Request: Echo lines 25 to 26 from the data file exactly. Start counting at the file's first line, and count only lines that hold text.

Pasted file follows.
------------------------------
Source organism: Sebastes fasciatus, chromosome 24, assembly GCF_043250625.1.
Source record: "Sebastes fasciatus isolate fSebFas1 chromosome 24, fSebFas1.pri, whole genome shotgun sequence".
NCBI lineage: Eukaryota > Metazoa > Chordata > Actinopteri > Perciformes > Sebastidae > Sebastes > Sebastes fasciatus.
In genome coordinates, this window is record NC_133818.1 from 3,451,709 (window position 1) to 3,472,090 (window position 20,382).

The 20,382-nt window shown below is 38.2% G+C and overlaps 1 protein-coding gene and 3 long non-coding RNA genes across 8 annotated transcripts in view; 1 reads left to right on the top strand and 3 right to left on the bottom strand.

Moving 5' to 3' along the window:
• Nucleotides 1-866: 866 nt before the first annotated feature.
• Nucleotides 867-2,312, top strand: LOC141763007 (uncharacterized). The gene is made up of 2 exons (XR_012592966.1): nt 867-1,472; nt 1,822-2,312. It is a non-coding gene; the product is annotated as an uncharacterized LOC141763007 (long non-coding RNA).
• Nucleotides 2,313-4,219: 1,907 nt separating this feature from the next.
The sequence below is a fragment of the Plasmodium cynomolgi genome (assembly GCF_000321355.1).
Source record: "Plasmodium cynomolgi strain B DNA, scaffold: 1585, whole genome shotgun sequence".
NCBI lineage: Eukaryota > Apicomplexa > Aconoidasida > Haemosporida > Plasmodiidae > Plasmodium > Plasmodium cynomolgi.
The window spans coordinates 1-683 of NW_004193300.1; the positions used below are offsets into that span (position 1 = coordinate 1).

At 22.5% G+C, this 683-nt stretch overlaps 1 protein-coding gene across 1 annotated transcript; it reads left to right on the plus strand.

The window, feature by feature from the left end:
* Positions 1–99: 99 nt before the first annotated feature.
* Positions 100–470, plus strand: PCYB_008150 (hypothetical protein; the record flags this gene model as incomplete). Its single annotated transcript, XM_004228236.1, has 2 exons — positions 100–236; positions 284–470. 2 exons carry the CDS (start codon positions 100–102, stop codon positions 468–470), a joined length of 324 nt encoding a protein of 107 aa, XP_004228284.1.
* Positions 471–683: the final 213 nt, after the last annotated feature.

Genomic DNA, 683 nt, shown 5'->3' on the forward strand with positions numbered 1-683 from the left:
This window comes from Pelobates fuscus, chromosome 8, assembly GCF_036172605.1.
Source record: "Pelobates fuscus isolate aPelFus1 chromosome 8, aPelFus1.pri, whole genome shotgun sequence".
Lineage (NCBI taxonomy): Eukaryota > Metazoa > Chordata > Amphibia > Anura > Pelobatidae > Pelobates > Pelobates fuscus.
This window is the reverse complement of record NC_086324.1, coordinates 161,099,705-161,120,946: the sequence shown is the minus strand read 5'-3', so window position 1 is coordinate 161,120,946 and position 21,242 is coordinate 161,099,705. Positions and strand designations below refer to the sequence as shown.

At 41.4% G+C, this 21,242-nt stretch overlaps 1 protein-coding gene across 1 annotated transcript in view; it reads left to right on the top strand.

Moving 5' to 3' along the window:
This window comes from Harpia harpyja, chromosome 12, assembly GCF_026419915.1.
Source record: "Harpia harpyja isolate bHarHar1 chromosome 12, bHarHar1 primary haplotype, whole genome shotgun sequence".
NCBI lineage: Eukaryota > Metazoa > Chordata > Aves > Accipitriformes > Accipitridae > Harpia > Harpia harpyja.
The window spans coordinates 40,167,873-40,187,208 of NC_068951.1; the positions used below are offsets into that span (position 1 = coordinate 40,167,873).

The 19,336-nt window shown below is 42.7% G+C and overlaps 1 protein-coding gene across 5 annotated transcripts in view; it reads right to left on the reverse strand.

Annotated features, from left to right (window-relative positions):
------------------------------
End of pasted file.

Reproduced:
Moving 5' to 3' along the window:
This window comes from Harpia harpyja, chromosome 12, assembly GCF_026419915.1.